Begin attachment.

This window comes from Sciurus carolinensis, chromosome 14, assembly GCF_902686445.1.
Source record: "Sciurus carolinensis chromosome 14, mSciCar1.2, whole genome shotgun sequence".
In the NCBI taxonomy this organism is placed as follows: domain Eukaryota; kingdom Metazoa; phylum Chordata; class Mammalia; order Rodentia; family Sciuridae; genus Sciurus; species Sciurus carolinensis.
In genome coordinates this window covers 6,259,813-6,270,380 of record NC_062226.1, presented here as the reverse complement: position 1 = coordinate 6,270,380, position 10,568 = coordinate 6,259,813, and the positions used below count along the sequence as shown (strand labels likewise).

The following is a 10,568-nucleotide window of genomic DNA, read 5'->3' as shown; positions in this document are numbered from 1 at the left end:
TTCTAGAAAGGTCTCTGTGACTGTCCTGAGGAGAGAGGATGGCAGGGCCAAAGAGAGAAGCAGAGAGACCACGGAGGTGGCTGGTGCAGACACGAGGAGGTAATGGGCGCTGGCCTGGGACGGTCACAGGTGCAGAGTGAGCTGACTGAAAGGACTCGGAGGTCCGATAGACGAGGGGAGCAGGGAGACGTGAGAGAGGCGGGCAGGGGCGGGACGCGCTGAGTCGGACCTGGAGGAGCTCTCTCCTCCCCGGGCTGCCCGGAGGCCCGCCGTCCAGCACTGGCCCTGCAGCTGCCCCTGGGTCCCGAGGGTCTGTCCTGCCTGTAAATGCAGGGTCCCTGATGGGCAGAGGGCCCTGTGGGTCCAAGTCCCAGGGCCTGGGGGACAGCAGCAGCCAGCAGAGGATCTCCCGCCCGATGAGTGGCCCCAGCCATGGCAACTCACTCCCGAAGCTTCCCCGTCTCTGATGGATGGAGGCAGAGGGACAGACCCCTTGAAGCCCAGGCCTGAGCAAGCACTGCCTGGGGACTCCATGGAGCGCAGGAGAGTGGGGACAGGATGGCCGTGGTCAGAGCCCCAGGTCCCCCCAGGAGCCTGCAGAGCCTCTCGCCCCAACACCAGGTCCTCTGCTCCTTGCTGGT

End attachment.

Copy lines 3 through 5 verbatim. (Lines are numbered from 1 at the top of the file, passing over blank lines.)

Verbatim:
In the NCBI taxonomy this organism is placed as follows: domain Eukaryota; kingdom Metazoa; phylum Chordata; class Mammalia; order Rodentia; family Sciuridae; genus Sciurus; species Sciurus carolinensis.
In genome coordinates this window covers 6,259,813-6,270,380 of record NC_062226.1, presented here as the reverse complement: position 1 = coordinate 6,270,380, position 10,568 = coordinate 6,259,813, and the positions used below count along the sequence as shown (strand labels likewise).

The following is a 10,568-nucleotide window of genomic DNA, read 5'->3' as shown; positions in this document are numbered from 1 at the left end: